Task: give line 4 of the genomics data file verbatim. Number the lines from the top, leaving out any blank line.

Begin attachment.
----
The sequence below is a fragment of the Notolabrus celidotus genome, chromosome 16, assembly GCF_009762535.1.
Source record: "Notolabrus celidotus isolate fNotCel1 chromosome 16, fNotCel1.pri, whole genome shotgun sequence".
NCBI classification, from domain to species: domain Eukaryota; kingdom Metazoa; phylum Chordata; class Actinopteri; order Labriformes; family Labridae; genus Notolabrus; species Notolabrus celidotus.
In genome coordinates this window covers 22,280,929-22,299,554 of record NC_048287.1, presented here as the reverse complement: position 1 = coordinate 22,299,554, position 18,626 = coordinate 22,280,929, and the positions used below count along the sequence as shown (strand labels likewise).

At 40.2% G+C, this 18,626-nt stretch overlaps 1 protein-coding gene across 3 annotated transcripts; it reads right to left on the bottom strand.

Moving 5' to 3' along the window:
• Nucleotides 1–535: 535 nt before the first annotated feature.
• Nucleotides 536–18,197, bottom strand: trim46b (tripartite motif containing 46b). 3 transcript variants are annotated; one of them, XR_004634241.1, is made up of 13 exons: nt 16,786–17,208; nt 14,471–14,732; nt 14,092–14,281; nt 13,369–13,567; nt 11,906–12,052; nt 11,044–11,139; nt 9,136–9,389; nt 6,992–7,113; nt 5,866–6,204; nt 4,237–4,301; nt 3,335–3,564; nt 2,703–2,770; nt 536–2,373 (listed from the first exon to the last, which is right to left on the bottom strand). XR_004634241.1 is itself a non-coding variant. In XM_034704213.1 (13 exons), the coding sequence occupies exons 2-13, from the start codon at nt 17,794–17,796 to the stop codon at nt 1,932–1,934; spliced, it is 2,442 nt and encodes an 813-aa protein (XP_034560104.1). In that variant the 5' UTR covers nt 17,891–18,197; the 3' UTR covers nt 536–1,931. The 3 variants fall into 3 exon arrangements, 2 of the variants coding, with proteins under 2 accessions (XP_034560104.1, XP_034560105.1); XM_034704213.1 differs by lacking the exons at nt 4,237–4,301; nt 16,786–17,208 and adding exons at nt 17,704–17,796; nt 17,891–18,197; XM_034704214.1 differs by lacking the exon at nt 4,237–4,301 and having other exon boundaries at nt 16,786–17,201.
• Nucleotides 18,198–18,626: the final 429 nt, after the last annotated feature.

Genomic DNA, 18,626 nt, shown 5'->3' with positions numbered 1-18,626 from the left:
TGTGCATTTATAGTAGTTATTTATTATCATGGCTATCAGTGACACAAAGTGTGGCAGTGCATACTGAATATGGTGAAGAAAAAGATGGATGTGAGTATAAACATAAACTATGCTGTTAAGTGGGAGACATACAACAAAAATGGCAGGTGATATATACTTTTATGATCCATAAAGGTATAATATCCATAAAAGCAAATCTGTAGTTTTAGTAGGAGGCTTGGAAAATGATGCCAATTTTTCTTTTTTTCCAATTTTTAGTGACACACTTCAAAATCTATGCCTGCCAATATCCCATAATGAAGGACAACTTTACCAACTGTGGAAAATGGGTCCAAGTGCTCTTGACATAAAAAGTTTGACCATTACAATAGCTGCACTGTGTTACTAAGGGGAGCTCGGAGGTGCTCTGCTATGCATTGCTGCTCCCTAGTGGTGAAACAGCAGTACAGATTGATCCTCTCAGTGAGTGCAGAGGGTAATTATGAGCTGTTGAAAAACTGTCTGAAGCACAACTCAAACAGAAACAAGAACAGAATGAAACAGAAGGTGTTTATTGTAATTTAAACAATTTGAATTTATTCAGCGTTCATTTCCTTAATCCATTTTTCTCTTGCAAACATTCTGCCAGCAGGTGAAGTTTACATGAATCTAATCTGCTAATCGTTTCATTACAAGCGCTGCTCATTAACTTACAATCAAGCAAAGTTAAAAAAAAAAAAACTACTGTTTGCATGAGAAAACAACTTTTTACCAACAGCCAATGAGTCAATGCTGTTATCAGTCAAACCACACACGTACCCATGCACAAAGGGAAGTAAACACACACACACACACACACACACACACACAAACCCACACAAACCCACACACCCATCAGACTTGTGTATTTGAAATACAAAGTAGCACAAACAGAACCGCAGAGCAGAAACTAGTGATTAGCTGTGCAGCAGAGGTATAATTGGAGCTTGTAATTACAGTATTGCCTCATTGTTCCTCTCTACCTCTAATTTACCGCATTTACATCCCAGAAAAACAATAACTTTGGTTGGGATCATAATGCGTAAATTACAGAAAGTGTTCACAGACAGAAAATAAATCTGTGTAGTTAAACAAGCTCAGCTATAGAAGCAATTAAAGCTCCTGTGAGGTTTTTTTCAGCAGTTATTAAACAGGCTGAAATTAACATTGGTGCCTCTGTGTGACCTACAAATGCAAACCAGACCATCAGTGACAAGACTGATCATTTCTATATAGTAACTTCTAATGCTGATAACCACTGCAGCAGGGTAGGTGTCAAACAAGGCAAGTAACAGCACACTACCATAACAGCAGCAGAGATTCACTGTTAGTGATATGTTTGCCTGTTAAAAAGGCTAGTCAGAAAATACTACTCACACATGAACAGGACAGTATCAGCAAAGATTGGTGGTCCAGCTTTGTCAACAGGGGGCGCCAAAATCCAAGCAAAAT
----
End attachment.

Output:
In genome coordinates this window covers 22,280,929-22,299,554 of record NC_048287.1, presented here as the reverse complement: position 1 = coordinate 22,299,554, position 18,626 = coordinate 22,280,929, and the positions used below count along the sequence as shown (strand labels likewise).